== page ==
The Three Kings

In Spain, the great day of present-giving is January 6, the day of the Three Kings (the Three Wise Men), although it is becoming common to give gifts on December 25, when Father Christmas brings some small presents for children and sometimes for adults as well.

But Three Kings Day continues to be more important. The evening of January 5th families fill the streets to watch the Three Kings parade. Children have fun catching sweets and gifts that the kinds and their pages throw out to the crowd.

The Three Kings
The Three Kings

The Three Kings are:

  • Balthasar who comes from Africa bringing gold, the symbol of the king.
  • Gaspar the youngest of the three, who comes from Asia bringing incense (frankincense) which is burned for its scent in many religious rituals. Incense symbolises God.
  • Melchior an old man with white hair who comes from Europe bringing myrrh, an aromatic substance used to make perfumes. Myrrh is said to be a symbol of man.

The tradition of giving gifts to children on Three Kings Day started in the 19th century. The first parade is said to have taken place in Alcoy, in Alicante, in 1866. From then on the tradition spread throughout Spain

Children usually write letters to the Three Kings asking for the presents they want and explaining why they deserve them. Sometimes they leave something sweet and a glass of water for the kings and for the camels they ride.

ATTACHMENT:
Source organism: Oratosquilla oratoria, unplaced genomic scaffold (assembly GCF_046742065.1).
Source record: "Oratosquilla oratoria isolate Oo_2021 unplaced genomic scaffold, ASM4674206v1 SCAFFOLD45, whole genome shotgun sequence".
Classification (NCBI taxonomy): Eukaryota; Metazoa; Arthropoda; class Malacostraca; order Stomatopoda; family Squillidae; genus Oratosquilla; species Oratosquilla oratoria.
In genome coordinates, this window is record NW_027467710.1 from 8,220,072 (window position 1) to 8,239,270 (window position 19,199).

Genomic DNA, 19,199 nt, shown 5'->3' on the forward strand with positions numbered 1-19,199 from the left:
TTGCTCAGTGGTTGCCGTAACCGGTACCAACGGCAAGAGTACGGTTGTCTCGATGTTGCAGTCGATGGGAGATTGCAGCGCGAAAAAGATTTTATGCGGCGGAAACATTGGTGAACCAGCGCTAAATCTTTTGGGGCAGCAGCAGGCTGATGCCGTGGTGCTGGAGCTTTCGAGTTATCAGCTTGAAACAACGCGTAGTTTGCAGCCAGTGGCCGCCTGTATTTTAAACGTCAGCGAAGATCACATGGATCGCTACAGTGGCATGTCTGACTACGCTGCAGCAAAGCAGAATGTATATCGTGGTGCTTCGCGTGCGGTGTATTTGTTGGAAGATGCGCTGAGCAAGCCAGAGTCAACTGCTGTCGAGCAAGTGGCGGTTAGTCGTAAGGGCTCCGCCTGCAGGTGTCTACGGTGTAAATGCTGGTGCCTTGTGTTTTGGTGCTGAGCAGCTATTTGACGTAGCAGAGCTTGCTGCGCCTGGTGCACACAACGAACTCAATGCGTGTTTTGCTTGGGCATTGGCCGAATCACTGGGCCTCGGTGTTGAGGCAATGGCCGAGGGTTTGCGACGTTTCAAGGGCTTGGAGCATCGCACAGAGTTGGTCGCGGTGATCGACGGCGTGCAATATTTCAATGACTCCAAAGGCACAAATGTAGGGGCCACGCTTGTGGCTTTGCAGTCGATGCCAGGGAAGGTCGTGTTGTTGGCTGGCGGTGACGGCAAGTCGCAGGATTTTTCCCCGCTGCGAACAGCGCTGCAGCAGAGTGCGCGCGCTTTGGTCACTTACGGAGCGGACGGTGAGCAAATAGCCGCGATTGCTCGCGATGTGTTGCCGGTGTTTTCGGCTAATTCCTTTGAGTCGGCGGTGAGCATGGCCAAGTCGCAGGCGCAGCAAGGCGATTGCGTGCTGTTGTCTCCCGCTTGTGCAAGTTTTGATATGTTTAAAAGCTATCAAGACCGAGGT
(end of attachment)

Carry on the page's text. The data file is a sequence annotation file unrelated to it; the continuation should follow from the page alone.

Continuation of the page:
Cavalcade of the Magi
Cavalcade of the Magi

sweet coal
Sweet coal

It’s also traditional to give carbón dulce (sweet coal) to children who have been naughty. This is made of sugar and egg white, and really does look like coal.

On January 6th children wake up and open their presents. People usually eat the Roscón de Reyes as a snack or for dessert. This is a ring-shaped sweet cake filled with cream. Two items are hidden inside: a bean, which means bad luck, and you have to pay for the cake, and the figure of a king, which brings good luck and makes you king for the day.

Rosco de reyes

Because of the influence of the Spanish tradition, it’s also customary in some Latin American countries to eat the roscón, but it’s called rosca or rosco de reyes or pastel de reyes. In Mexico you might find more little figures that represent Christmas, such as the baby Jesus. Traditionally, everyone cuts his or her own slice of the rosca, as it’s called in Mexico. The person who finds the little figure has to give a party and prepare tamales (a kind of pastry wrapped in a banana leaf or corn husk) for the fiesta of Calendaria on February 2. We’ll post another blog entry about Calendaria a bit closer to the date.


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